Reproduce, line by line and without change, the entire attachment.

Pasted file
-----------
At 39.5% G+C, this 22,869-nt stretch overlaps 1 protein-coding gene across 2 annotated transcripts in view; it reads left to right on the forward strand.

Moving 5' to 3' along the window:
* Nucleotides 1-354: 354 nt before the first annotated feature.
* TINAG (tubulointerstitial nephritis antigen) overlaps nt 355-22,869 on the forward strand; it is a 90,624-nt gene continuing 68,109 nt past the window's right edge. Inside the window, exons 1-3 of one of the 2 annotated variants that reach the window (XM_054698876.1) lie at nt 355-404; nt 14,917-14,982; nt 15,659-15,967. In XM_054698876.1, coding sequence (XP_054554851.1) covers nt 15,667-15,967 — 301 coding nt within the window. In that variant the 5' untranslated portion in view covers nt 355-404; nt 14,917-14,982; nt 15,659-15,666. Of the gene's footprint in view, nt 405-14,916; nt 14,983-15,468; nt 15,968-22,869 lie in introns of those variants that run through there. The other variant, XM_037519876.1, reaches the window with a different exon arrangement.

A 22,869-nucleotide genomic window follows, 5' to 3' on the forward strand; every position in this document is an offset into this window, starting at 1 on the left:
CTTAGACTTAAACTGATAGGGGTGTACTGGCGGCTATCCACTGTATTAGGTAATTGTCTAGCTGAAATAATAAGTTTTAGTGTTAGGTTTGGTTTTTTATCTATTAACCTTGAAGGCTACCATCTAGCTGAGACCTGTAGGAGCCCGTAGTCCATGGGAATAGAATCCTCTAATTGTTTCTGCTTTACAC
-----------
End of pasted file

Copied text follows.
At 39.5% G+C, this 22,869-nt stretch overlaps 1 protein-coding gene across 2 annotated transcripts in view; it reads left to right on the forward strand.

Moving 5' to 3' along the window:
* Nucleotides 1-354: 354 nt before the first annotated feature.
* TINAG (tubulointerstitial nephritis antigen) overlaps nt 355-22,869 on the forward strand; it is a 90,624-nt gene continuing 68,109 nt past the window's right edge. Inside the window, exons 1-3 of one of the 2 annotated variants that reach the window (XM_054698876.1) lie at nt 355-404; nt 14,917-14,982; nt 15,659-15,967. In XM_054698876.1, coding sequence (XP_054554851.1) covers nt 15,667-15,967 — 301 coding nt within the window. In that variant the 5' untranslated portion in view covers nt 355-404; nt 14,917-14,982; nt 15,659-15,666. Of the gene's footprint in view, nt 405-14,916; nt 14,983-15,468; nt 15,968-22,869 lie in introns of those variants that run through there. The other variant, XM_037519876.1, reaches the window with a different exon arrangement.

A 22,869-nucleotide genomic window follows, 5' to 3' on the forward strand; every position in this document is an offset into this window, starting at 1 on the left:
CTTAGACTTAAACTGATAGGGGTGTACTGGCGGCTATCCACTGTATTAGGTAATTGTCTAGCTGAAATAATAAGTTTTAGTGTTAGGTTTGGTTTTTTATCTATTAACCTTGAAGGCTACCATCTAGCTGAGACCTGTAGGAGCCCGTAGTCCATGGGAATAGAATCCTCTAATTGTTTCTGCTTTACAC